Not all heirlooms are worth a lot of money, but they may contain sentimental value. It is a good idea to be clear about which family members should get which items. You can write a list directly into your will, but this makes it difficult if you want to add items or delete items. A personal property memorandum is a separate document that details which friends and family members get what personal property. You can reference the document in your will and it will be legally binding as long as it meets statutory criteria. This memorandum is helpful to leave instructions for your heirs to avoid confusion and bickering.

Digital Assets

More and more we conduct business online. What happens to these online assets and accounts after you die? There are some steps you can take to help your family deal with your digital property. You should make a list of all of your online accounts, including e-mail, financial accounts, Facebook, Mint, and anywhere else you conduct business online. Include your username and password for each account.  Also, include access information for your digital devices, including smartphones and computers. And then you need to make sure the agent under your durable power of attorney and the personal representative named in your will have authority to deal with your online accounts. 

Pets

Pets are beloved members of the family, but they can’t take care of themselves after you are gone. While you can’t leave property directly to a pet, you can name a caretaker in your will and leave that person money to care for the pet. Don’t forget to name an alternative beneficiary as well. If you want more security, you can also set up a pet trust. With a pet trust, the trustee makes payments on a regular basis to your pet’s caregiver and pays for your pet’s needs as they come up.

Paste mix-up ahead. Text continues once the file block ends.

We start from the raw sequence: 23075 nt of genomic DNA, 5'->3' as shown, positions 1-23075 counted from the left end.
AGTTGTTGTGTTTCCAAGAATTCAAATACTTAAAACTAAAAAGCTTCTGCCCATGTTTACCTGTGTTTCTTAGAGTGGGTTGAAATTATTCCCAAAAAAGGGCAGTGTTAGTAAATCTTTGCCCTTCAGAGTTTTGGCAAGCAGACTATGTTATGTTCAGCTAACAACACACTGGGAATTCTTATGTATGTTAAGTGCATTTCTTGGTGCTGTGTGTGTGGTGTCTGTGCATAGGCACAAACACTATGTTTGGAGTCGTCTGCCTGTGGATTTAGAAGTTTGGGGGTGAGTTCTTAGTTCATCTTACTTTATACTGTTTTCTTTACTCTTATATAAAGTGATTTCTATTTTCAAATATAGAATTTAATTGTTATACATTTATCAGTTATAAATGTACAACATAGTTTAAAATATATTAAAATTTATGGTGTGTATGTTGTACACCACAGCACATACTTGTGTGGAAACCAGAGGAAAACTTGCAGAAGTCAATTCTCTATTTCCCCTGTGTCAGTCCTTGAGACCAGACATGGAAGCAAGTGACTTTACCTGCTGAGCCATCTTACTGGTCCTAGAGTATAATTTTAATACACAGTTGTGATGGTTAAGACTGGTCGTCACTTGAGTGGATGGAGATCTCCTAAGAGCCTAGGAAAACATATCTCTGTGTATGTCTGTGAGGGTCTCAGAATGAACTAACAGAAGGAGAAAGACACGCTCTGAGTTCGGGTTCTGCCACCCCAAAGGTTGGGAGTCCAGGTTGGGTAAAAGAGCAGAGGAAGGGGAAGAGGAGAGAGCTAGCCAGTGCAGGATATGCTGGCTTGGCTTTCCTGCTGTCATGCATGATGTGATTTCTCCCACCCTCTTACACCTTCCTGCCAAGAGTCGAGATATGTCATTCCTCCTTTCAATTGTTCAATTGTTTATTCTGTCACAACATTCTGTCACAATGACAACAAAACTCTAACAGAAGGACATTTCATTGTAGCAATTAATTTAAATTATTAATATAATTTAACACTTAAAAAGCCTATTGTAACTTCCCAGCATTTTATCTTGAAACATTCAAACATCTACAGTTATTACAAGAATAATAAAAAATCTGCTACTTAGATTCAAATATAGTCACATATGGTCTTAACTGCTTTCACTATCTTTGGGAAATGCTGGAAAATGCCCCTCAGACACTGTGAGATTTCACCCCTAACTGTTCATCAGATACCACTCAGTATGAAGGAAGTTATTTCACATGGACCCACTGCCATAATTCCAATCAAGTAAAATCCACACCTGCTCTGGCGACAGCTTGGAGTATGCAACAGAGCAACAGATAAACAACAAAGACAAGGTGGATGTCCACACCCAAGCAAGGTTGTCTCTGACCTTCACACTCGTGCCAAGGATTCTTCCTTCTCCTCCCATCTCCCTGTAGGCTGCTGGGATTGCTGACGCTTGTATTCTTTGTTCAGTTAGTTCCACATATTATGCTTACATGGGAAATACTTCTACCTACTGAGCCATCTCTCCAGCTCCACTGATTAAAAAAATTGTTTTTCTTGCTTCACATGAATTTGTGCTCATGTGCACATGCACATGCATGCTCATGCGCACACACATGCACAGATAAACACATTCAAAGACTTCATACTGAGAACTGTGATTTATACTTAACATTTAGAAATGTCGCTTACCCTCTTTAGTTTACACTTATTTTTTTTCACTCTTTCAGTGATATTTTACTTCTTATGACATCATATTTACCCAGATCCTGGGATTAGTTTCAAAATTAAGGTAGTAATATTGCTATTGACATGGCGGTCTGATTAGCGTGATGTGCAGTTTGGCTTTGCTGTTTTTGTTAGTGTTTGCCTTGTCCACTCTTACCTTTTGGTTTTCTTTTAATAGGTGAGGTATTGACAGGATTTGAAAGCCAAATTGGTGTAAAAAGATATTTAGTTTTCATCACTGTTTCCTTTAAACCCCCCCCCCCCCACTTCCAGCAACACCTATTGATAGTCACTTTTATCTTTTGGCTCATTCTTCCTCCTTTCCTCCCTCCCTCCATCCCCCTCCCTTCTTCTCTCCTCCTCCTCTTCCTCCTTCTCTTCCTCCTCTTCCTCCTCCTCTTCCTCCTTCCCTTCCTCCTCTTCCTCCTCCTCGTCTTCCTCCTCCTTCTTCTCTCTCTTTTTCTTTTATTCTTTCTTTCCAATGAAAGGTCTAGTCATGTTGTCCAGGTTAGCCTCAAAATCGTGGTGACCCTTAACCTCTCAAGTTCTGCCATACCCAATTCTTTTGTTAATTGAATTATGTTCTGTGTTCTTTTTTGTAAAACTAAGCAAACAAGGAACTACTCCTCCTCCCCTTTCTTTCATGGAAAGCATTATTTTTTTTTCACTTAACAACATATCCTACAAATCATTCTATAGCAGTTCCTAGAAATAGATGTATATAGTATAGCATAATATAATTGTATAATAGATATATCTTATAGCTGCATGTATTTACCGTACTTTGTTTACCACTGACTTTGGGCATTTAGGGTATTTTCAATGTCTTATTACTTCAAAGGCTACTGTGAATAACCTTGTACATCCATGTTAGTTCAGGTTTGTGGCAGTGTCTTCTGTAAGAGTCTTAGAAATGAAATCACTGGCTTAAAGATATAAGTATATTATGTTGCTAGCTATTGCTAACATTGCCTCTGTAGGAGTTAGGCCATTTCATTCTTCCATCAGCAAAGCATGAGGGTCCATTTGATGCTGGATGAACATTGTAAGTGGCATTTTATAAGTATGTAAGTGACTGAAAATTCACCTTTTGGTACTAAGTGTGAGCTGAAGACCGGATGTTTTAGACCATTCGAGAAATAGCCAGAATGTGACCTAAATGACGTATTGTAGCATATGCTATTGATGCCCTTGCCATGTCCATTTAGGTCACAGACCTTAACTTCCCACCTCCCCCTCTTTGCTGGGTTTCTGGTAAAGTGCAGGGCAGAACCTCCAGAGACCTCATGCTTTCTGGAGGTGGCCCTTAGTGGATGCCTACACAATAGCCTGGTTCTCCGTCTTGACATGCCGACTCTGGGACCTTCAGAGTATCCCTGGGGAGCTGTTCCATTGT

If you need further help understanding Indiana estate laws, contact Stinson Law Firm for assistance. Our Indianapolis estate attorneys will guide you through the steps you should take to protect those you love, whether they are your parents or other elderly family members.

How our Indianapolis Estate Planning Attorneys Can Help

If you reside in Indianapolis, IN, and require help with estate planning, the legal team at Stinson Law Firm is here to assist you. Our Estate Attorneys in Indianapolis have supported numerous residents in navigating the estate planning procedure. Whether you aim to draft a will, set up a trust, or manage probate intricacies, our skilled estate attorneys are available to support you throughout the entire process. At Stinson Law Firm, we recognize the significance of safeguarding your assets and ensuring your loved ones’ welfare. Our team is committed to offering personalized and thorough estate planning services tailored to your specific requirements and objectives. From creating essential documents to offering strategic guidance, our Estate Attorneys in Indianapolis are devoted to streamlining the estate planning process for you. We prioritize clear communication, transparency, and client satisfaction to guarantee that your desires are executed effectively, providing you with peace of mind. Reach out to us now to arrange a consultation and embark on securing your legacy with assurance.

Contact the Stinson Law Firm at 317-622-8181 to create your comprehensive estate plan.

Let our estate planning attorneys provide you peace of mind with care and compassion.